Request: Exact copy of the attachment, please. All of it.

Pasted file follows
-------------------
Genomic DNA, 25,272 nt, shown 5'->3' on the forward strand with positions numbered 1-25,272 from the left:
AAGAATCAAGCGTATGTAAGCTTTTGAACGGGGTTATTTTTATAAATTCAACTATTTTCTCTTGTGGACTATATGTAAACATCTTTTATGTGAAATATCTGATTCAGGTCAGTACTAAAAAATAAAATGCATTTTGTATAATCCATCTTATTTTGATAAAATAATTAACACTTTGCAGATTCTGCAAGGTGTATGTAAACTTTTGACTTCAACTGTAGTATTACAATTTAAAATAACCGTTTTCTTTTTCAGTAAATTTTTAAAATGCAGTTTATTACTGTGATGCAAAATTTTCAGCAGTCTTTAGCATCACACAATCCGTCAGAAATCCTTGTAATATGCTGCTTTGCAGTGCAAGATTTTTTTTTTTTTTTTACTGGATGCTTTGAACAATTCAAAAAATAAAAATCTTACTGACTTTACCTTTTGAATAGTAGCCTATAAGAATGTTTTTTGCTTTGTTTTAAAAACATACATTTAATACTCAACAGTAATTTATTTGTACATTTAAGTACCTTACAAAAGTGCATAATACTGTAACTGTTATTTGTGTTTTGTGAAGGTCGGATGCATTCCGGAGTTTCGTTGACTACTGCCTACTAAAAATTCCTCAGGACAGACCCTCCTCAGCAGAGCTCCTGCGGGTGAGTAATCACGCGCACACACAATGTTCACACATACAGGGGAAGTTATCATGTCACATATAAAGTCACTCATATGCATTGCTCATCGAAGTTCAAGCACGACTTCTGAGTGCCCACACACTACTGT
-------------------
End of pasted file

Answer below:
Genomic DNA, 25,272 nt, shown 5'->3' on the forward strand with positions numbered 1-25,272 from the left:
AAGAATCAAGCGTATGTAAGCTTTTGAACGGGGTTATTTTTATAAATTCAACTATTTTCTCTTGTGGACTATATGTAAACATCTTTTATGTGAAATATCTGATTCAGGTCAGTACTAAAAAATAAAATGCATTTTGTATAATCCATCTTATTTTGATAAAATAATTAACACTTTGCAGATTCTGCAAGGTGTATGTAAACTTTTGACTTCAACTGTAGTATTACAATTTAAAATAACCGTTTTCTTTTTCAGTAAATTTTTAAAATGCAGTTTATTACTGTGATGCAAAATTTTCAGCAGTCTTTAGCATCACACAATCCGTCAGAAATCCTTGTAATATGCTGCTTTGCAGTGCAAGATTTTTTTTTTTTTTTTACTGGATGCTTTGAACAATTCAAAAAATAAAAATCTTACTGACTTTACCTTTTGAATAGTAGCCTATAAGAATGTTTTTTGCTTTGTTTTAAAAACATACATTTAATACTCAACAGTAATTTATTTGTACATTTAAGTACCTTACAAAAGTGCATAATACTGTAACTGTTATTTGTGTTTTGTGAAGGTCGGATGCATTCCGGAGTTTCGTTGACTACTGCCTACTAAAAATTCCTCAGGACAGACCCTCCTCAGCAGAGCTCCTGCGGGTGAGTAATCACGCGCACACACAATGTTCACACATACAGGGGAAGTTATCATGTCACATATAAAGTCACTCATATGCATTGCTCATCGAAGTTCAAGCACGACTTCTGAGTGCCCACACACTACTGT